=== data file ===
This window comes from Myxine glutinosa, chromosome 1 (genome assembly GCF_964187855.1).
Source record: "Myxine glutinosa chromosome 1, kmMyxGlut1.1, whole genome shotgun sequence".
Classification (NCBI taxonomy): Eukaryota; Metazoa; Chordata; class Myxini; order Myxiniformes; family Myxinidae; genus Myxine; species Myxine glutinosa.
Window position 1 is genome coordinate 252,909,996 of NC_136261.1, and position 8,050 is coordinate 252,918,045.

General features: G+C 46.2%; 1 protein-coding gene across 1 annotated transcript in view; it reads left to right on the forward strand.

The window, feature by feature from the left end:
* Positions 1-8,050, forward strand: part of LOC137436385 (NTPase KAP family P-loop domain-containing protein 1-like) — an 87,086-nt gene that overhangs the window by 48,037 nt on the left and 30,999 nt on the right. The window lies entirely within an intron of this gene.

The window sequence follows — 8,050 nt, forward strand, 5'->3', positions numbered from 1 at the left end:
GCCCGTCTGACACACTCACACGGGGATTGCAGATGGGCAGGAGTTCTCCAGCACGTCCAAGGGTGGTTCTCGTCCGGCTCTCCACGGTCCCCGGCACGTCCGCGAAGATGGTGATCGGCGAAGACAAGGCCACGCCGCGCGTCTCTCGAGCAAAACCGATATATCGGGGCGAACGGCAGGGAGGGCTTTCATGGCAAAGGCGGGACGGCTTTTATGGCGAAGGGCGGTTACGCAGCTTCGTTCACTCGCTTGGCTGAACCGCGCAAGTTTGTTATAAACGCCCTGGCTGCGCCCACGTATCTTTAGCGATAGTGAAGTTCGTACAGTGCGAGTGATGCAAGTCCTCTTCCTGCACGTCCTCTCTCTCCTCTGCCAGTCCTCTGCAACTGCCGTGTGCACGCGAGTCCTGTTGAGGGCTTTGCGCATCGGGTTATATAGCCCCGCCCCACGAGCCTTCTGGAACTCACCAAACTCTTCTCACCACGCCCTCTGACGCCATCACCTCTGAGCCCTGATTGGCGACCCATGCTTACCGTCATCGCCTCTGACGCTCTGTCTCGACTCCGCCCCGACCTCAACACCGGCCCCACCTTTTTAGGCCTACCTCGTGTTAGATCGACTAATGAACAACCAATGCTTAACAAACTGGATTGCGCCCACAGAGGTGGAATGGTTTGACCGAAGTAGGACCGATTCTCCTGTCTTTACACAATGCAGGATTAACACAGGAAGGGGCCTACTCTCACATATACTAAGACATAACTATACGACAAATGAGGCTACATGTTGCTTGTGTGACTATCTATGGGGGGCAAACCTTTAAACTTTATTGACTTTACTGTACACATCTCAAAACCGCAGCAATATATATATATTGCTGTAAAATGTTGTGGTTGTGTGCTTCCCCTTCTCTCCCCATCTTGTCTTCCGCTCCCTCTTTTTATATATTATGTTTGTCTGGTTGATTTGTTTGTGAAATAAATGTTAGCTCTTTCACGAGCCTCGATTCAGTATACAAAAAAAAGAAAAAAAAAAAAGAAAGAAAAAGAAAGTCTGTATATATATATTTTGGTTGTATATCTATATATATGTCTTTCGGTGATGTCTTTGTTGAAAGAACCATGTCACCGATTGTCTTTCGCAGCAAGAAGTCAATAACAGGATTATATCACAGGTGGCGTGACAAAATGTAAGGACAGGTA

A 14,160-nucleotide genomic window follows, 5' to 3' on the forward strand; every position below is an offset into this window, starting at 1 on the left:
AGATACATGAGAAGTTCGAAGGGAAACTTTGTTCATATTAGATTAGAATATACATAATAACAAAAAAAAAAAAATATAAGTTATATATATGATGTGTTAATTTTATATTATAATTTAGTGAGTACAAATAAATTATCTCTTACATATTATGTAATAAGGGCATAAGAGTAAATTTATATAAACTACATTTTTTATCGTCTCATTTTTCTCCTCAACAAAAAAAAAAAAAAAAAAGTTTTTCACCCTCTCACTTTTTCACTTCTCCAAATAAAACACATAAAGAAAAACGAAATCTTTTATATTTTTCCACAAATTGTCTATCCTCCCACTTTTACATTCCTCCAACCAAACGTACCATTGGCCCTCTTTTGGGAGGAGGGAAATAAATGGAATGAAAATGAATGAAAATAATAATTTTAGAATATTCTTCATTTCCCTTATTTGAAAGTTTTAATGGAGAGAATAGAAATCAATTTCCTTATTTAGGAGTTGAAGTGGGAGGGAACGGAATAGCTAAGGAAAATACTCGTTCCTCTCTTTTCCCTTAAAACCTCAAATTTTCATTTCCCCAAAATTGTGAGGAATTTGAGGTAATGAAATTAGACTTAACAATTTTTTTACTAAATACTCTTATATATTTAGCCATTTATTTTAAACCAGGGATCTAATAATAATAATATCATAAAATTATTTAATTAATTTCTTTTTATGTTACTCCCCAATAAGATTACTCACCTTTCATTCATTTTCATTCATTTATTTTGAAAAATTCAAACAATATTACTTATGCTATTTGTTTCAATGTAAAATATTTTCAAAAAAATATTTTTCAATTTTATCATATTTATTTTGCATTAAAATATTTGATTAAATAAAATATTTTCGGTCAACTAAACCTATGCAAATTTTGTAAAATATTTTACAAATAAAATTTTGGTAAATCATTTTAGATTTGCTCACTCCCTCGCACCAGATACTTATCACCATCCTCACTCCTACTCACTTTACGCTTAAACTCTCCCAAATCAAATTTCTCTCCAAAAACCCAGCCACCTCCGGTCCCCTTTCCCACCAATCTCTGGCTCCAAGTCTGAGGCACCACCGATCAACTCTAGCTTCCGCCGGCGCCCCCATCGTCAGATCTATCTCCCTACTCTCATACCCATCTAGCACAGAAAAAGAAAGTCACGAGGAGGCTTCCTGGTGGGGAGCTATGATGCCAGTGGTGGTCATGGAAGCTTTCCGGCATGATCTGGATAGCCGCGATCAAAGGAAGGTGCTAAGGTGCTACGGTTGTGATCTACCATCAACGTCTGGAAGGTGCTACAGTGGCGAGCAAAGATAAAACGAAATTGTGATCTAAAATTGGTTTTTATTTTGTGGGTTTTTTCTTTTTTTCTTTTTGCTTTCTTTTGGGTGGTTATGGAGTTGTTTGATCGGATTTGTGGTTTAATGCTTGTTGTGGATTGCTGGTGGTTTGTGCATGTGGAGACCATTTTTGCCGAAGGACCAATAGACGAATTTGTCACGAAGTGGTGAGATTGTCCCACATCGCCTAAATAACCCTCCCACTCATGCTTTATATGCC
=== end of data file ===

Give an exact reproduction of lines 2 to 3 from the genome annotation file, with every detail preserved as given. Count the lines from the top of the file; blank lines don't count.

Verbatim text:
Source record: "Myxine glutinosa chromosome 1, kmMyxGlut1.1, whole genome shotgun sequence".
Classification (NCBI taxonomy): Eukaryota; Metazoa; Chordata; class Myxini; order Myxiniformes; family Myxinidae; genus Myxine; species Myxine glutinosa.